Revelations that 47 drugmakers have paid large rebates to Canada’s provincial government of Ontario, bringing prescription drug prices there to 40% below the market rate, could lead to the government of Quebec to sue those drugmakers.

An agreement negotiated between Quebec and the industry four years ago for the province’s publically-funded drug benefit requires drugmakers to match the lowest price for prescription drugs anywhere in Canada. However, the “secret” deal with Ontario - which came to light when the government there announced that it was slashing the maximum price at which pharmacists could sell generic drugs and abolishing the “professional allowances” or rebates paid by generics makers to pharmacies and drug stores – could mean legal action by Quebec if requests for similar rebates are refused, say government officials.

The Health Ministry is currently evaluating the situation, Ministry official Karine Rivard is reported as saying.
“There’s a provision in the arrangement that states that drug manufacturers must offer Quebec the lowest price in Canada. If prescription drugs sold in Ontario were the lowest in the country, then Quebec should have been offered the same price. If Quebec was cheated, we will take appropriate action,” she said.

Under Quebec’s 2006 agreement, drugmakers supplying products to the provincial benefit’s formulary receive the full negotiated price for their products for five years after patent expiry, after which the maker of the first generic version receives 64% of the branded product’s price, and the second and subsequent versions receive 50%.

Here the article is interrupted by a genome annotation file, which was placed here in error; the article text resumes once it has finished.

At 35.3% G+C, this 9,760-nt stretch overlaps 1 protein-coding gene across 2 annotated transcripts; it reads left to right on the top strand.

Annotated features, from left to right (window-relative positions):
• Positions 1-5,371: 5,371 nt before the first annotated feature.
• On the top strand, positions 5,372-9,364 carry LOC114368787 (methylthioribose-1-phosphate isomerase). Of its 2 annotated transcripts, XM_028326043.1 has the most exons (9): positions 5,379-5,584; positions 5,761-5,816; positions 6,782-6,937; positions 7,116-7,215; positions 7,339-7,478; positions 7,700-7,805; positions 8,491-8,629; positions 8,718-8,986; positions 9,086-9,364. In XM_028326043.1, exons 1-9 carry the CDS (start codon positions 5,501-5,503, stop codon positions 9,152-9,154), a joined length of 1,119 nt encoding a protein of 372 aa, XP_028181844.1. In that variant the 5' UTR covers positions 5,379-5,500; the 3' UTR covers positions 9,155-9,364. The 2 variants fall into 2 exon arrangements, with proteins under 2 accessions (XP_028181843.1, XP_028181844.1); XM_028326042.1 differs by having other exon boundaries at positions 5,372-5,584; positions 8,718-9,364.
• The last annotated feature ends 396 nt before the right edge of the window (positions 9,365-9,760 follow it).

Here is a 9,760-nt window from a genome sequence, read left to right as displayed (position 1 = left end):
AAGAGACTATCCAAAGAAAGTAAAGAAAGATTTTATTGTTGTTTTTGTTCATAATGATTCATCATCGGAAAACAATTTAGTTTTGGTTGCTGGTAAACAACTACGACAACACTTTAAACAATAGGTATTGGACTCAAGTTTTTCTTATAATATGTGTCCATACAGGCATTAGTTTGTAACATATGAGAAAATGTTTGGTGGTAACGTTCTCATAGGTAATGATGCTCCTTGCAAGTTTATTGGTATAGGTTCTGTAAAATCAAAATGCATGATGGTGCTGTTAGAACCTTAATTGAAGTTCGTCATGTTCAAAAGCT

In return, the firms undertake to offer the “best available price” to the drug plan, which was established in 1997, is open to all Quebeckers without private health cover and cost the province C$3.7 billion last year. The scheme is credited with attracting industry investment to Quebec, where as much as 45% of all prescription pharmaceutical R&D in Canada is estimated to be taking place.

Meantime, Ontario health officials have dismissed claims by drugstores and pharmacies there that the new regulations, which will cost the industry revenues worth up to C$1 billion next year, will lead to job cuts, shorter opening hours and store closures.

The industry made the same claims when the government introduced its first wave of reforms in 2006, but instead of closing stores, as threatened, the sector has since then opened 140 more, said Ontario Health Minister Deb Matthews.

However, Ontario is home to 80% of Canada’s generics manufacturing industry, and it employs around 9,000 local residents, primarily in R&D, scientific and highly-skilled manufacturing jobs, Jim Keon, president of the Canadian Generic Pharmaceutical Association (CGPMA), points out.

“Member companies of CGPA have 12 facilities in Ontario, eight of which are used for production and seven of which are focused on R&D. Generic pharmaceutical exports from Ontario are valued at more than C$1 billion annually. In seeking significantly lower prices for medicines that already provide excellent value, the government of Ontario must not jeopardise the jobs and economic activity it aspires to promote,” said Mr Keon.